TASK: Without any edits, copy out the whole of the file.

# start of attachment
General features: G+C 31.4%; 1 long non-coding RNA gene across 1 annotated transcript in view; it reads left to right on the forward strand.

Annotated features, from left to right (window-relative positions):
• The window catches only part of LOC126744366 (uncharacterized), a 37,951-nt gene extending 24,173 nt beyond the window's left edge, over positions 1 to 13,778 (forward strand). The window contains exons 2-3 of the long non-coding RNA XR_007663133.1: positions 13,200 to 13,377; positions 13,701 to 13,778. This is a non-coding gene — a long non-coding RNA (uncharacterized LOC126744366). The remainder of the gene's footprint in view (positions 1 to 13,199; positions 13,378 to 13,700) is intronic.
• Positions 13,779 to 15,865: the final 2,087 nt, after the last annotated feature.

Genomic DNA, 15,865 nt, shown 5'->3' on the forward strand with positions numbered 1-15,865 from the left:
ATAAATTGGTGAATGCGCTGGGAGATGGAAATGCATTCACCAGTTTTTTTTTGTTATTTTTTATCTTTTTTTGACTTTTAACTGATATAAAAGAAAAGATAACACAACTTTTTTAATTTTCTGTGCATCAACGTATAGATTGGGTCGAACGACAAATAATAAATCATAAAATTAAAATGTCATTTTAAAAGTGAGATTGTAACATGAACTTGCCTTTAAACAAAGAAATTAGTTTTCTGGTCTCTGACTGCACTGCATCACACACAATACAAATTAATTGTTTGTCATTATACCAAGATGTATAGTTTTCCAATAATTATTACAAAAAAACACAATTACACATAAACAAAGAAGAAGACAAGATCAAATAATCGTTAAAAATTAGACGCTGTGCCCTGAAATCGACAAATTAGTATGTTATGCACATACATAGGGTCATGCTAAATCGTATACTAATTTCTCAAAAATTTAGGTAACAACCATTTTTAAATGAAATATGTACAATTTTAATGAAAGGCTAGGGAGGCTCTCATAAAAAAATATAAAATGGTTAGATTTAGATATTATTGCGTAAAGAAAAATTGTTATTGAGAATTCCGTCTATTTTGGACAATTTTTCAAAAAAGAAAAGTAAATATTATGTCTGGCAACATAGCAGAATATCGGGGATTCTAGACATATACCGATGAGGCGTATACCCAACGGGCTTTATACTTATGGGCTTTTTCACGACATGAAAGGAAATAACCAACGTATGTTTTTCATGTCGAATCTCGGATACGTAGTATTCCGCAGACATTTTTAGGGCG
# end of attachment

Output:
General features: G+C 31.4%; 1 long non-coding RNA gene across 1 annotated transcript in view; it reads left to right on the forward strand.

Annotated features, from left to right (window-relative positions):
• The window catches only part of LOC126744366 (uncharacterized), a 37,951-nt gene extending 24,173 nt beyond the window's left edge, over positions 1 to 13,778 (forward strand). The window contains exons 2-3 of the long non-coding RNA XR_007663133.1: positions 13,200 to 13,377; positions 13,701 to 13,778. This is a non-coding gene — a long non-coding RNA (uncharacterized LOC126744366). The remainder of the gene's footprint in view (positions 1 to 13,199; positions 13,378 to 13,700) is intronic.
• Positions 13,779 to 15,865: the final 2,087 nt, after the last annotated feature.

Genomic DNA, 15,865 nt, shown 5'->3' on the forward strand with positions numbered 1-15,865 from the left:
ATAAATTGGTGAATGCGCTGGGAGATGGAAATGCATTCACCAGTTTTTTTTTGTTATTTTTTATCTTTTTTTGACTTTTAACTGATATAAAAGAAAAGATAACACAACTTTTTTAATTTTCTGTGCATCAACGTATAGATTGGGTCGAACGACAAATAATAAATCATAAAATTAAAATGTCATTTTAAAAGTGAGATTGTAACATGAACTTGCCTTTAAACAAAGAAATTAGTTTTCTGGTCTCTGACTGCACTGCATCACACACAATACAAATTAATTGTTTGTCATTATACCAAGATGTATAGTTTTCCAATAATTATTACAAAAAAACACAATTACACATAAACAAAGAAGAAGACAAGATCAAATAATCGTTAAAAATTAGACGCTGTGCCCTGAAATCGACAAATTAGTATGTTATGCACATACATAGGGTCATGCTAAATCGTATACTAATTTCTCAAAAATTTAGGTAACAACCATTTTTAAATGAAATATGTACAATTTTAATGAAAGGCTAGGGAGGCTCTCATAAAAAAATATAAAATGGTTAGATTTAGATATTATTGCGTAAAGAAAAATTGTTATTGAGAATTCCGTCTATTTTGGACAATTTTTCAAAAAAGAAAAGTAAATATTATGTCTGGCAACATAGCAGAATATCGGGGATTCTAGACATATACCGATGAGGCGTATACCCAACGGGCTTTATACTTATGGGCTTTTTCACGACATGAAAGGAAATAACCAACGTATGTTTTTCATGTCGAATCTCGGATACGTAGTATTCCGCAGACATTTTTAGGGCG